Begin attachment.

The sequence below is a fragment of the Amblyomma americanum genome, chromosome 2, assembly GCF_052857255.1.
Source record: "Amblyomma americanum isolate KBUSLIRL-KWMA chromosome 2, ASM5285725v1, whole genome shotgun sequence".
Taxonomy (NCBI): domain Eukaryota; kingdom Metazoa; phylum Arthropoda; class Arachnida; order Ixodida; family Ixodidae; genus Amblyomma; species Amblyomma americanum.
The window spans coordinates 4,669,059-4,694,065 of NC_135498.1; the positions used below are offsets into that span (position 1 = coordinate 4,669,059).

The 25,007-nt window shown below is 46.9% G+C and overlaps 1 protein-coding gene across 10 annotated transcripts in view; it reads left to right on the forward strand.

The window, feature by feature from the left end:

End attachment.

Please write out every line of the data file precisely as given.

The sequence below is a fragment of the Amblyomma americanum genome, chromosome 2, assembly GCF_052857255.1.
Source record: "Amblyomma americanum isolate KBUSLIRL-KWMA chromosome 2, ASM5285725v1, whole genome shotgun sequence".
Taxonomy (NCBI): domain Eukaryota; kingdom Metazoa; phylum Arthropoda; class Arachnida; order Ixodida; family Ixodidae; genus Amblyomma; species Amblyomma americanum.
The window spans coordinates 4,669,059-4,694,065 of NC_135498.1; the positions used below are offsets into that span (position 1 = coordinate 4,669,059).

The 25,007-nt window shown below is 46.9% G+C and overlaps 1 protein-coding gene across 10 annotated transcripts in view; it reads left to right on the forward strand.

The window, feature by feature from the left end: